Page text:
I also put a mechanical relay in front of the power side of the control relay and control it with another high temp alarm controller with separate temperature measuring device, or failing that, an alarm relay (sometimes already there, sometimes an option) in the main temperature controller. The separate high temp controller is required where I work. It can be a much cheaper simple on-off controller. I usually series an on-off switch with the high temp controller output to the mechanical relay. The on-off switch must be switched on to enable the heater and allow the mechanical relay to pull in.
Good luck. Let us know how it turns out.
Pete Keillor
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snipped-for-privacy@chartermi.net says...

That sounds like electrical life at full load. Mechanical life at low current, which would be the case driving an SSR, is typically in the tens of millions of cycles. For example, IDEC RH series cube relays are rated for 50 million mechanical cycles. That'd be about 14000 hours with a 2 sec cycle.

Definitely a good idea. I'm furnace-less right now because the cheesy controller on my little Thermolyne furnace failed and burned out the elements.
To the OP - If you end up scrounging a controller that has a relay output, I have a bunch of SSRs that have a self powered input, so wouldn't require a controller with SSR output or a separate power supply. The downside is that they're only rated 15A @ 120VAC. But you're welcome to one if you think it'll work for you.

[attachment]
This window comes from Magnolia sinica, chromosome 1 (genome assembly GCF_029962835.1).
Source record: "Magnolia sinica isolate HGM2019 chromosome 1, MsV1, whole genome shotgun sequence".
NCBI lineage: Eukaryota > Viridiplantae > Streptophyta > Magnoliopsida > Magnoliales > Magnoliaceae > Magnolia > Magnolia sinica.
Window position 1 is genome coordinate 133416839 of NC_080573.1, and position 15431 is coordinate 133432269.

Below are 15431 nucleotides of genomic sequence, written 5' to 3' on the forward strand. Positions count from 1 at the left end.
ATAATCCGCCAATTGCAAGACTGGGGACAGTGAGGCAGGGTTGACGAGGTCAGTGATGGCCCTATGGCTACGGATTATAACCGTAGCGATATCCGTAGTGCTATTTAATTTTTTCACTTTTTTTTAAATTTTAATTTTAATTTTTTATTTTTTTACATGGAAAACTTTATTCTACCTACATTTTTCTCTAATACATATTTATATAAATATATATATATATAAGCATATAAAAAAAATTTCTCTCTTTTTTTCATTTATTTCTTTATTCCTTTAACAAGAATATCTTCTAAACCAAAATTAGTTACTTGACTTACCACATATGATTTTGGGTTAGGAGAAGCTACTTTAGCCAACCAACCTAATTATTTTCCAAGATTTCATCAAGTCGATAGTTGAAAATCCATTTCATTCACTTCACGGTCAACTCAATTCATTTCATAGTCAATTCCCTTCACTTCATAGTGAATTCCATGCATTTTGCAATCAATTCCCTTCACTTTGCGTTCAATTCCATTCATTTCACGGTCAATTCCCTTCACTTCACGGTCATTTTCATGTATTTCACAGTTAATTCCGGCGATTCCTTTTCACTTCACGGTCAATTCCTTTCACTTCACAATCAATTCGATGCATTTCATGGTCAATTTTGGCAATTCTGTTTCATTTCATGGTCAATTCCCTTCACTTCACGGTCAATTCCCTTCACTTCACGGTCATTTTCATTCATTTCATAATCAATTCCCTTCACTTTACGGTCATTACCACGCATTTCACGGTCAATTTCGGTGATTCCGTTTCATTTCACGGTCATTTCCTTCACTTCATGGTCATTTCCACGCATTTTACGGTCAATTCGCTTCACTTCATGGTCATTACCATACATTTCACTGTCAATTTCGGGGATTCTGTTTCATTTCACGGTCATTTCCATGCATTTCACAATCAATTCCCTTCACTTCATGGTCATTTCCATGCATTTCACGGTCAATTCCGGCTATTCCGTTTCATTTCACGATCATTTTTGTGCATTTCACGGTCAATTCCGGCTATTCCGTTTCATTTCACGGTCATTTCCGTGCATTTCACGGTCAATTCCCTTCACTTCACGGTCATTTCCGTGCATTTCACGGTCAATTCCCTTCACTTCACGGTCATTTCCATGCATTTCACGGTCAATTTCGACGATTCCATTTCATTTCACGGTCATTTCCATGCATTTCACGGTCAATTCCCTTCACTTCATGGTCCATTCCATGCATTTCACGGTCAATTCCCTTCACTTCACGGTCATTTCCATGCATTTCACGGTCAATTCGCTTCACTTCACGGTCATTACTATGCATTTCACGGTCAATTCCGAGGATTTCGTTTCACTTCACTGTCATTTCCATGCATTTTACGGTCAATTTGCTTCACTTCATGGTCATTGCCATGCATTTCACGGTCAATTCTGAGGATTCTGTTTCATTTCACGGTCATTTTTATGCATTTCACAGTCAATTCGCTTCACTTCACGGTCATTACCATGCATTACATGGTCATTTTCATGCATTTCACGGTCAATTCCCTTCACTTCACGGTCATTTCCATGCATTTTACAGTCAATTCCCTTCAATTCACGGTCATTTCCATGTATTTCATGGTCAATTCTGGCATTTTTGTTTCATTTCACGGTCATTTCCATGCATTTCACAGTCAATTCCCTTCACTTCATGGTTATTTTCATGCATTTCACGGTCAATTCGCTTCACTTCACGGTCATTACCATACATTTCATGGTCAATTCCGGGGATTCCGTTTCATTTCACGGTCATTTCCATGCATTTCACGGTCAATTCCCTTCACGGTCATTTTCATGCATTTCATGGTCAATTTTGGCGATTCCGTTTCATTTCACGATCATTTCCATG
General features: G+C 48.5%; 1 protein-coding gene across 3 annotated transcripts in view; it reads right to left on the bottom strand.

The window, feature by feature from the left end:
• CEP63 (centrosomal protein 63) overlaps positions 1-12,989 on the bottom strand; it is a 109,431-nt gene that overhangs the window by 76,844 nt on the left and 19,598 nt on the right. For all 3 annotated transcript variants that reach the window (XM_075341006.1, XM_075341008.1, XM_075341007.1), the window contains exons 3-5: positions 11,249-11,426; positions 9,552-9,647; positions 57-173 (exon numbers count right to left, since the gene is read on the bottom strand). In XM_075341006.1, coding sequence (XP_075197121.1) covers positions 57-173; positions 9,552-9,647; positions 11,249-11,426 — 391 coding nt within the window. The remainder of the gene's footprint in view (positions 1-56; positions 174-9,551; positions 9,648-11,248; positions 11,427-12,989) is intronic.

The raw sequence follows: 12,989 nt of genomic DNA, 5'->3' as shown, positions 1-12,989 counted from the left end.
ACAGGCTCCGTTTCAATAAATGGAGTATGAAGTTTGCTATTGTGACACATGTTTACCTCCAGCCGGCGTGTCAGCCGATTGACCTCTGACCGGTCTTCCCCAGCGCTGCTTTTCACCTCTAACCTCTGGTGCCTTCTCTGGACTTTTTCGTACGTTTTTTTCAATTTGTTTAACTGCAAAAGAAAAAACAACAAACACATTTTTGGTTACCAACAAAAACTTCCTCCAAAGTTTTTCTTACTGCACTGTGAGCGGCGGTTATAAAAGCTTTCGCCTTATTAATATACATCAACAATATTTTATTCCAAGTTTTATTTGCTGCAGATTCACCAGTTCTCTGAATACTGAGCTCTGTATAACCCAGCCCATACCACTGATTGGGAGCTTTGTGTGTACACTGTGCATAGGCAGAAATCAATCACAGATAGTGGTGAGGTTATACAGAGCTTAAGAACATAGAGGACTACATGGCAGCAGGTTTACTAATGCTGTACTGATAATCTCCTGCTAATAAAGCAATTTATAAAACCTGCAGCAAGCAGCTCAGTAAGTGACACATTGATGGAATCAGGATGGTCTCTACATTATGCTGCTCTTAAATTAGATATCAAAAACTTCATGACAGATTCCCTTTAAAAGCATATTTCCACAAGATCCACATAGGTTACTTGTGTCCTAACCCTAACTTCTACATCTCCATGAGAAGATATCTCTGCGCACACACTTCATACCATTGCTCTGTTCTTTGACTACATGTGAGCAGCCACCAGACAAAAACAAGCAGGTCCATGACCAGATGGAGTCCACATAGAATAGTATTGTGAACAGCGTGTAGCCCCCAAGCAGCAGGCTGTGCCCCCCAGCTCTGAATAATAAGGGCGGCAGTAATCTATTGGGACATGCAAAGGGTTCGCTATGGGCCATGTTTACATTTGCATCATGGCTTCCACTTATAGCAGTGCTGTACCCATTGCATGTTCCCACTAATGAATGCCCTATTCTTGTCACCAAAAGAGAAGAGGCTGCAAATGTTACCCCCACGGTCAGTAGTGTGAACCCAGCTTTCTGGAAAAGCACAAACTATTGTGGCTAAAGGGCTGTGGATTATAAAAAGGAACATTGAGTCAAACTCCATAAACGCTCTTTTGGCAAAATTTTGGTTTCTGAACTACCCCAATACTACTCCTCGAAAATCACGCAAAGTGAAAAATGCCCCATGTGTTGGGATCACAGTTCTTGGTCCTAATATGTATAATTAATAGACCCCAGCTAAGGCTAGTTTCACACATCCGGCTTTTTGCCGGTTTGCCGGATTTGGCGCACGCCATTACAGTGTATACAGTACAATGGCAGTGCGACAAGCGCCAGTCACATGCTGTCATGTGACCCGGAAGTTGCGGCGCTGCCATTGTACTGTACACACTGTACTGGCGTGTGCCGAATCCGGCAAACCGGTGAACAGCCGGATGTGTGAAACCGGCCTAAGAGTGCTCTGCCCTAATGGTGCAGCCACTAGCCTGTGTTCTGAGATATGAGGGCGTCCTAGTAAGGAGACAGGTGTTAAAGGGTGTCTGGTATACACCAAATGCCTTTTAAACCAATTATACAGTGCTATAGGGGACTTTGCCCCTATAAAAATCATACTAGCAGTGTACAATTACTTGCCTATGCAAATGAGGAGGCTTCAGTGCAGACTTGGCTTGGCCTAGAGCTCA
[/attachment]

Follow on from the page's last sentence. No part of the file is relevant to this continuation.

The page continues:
Ned Simmons
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No No.
It could if you want - but the guys here say click click... The pdf file shows you what you asked - the A form of relays and C type. In the doc - it says it has 4 slots for option output boards - up to 4 at a time. And they mentioned the type of relay contacts the boards had.
The SSR rely takes a voltage to drive it. The internal board that is optional has a small SSR that is isolated and can drive (silent is nice) the otter BIG one that handles 10 or 50 or 100 amp load.... from the small controlled signal it does with a pull up to a voltage on one contact - that feeds (when controlled ) to the other that drives the input of the BIG one and the other terminal of the BIG one goes to ground (of the pull up voltage supply). (e.g. a battery or a supply.).
Martin Eastburn @ home at Lions' Lair with our computer lionslair at consolidated dot net NRA LOH, NRA Life NRA Second Amendment Task Force Charter Founder
Alex wrote: